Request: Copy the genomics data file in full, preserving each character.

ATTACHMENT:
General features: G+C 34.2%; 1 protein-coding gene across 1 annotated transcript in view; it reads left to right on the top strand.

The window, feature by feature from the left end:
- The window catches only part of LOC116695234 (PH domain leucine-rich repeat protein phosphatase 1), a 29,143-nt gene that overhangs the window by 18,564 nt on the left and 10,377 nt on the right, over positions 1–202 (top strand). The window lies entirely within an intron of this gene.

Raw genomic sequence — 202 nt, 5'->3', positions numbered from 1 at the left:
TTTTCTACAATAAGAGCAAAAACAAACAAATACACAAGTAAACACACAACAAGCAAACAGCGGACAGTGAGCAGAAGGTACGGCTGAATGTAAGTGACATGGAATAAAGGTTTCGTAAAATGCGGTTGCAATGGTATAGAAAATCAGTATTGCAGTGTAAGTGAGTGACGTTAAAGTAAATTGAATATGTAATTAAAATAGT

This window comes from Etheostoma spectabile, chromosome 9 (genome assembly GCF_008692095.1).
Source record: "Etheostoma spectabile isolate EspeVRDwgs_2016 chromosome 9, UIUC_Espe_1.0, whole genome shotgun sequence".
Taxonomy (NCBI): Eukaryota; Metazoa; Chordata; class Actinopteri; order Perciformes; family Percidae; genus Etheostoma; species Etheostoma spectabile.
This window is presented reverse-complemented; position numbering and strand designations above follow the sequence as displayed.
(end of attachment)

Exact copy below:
General features: G+C 34.2%; 1 protein-coding gene across 1 annotated transcript in view; it reads left to right on the top strand.

The window, feature by feature from the left end:
- The window catches only part of LOC116695234 (PH domain leucine-rich repeat protein phosphatase 1), a 29,143-nt gene that overhangs the window by 18,564 nt on the left and 10,377 nt on the right, over positions 1–202 (top strand). The window lies entirely within an intron of this gene.

Raw genomic sequence — 202 nt, 5'->3', positions numbered from 1 at the left:
TTTTCTACAATAAGAGCAAAAACAAACAAATACACAAGTAAACACACAACAAGCAAACAGCGGACAGTGAGCAGAAGGTACGGCTGAATGTAAGTGACATGGAATAAAGGTTTCGTAAAATGCGGTTGCAATGGTATAGAAAATCAGTATTGCAGTGTAAGTGAGTGACGTTAAAGTAAATTGAATATGTAATTAAAATAGT

This window comes from Etheostoma spectabile, chromosome 9 (genome assembly GCF_008692095.1).
Source record: "Etheostoma spectabile isolate EspeVRDwgs_2016 chromosome 9, UIUC_Espe_1.0, whole genome shotgun sequence".
Taxonomy (NCBI): Eukaryota; Metazoa; Chordata; class Actinopteri; order Perciformes; family Percidae; genus Etheostoma; species Etheostoma spectabile.
This window is presented reverse-complemented; position numbering and strand designations above follow the sequence as displayed.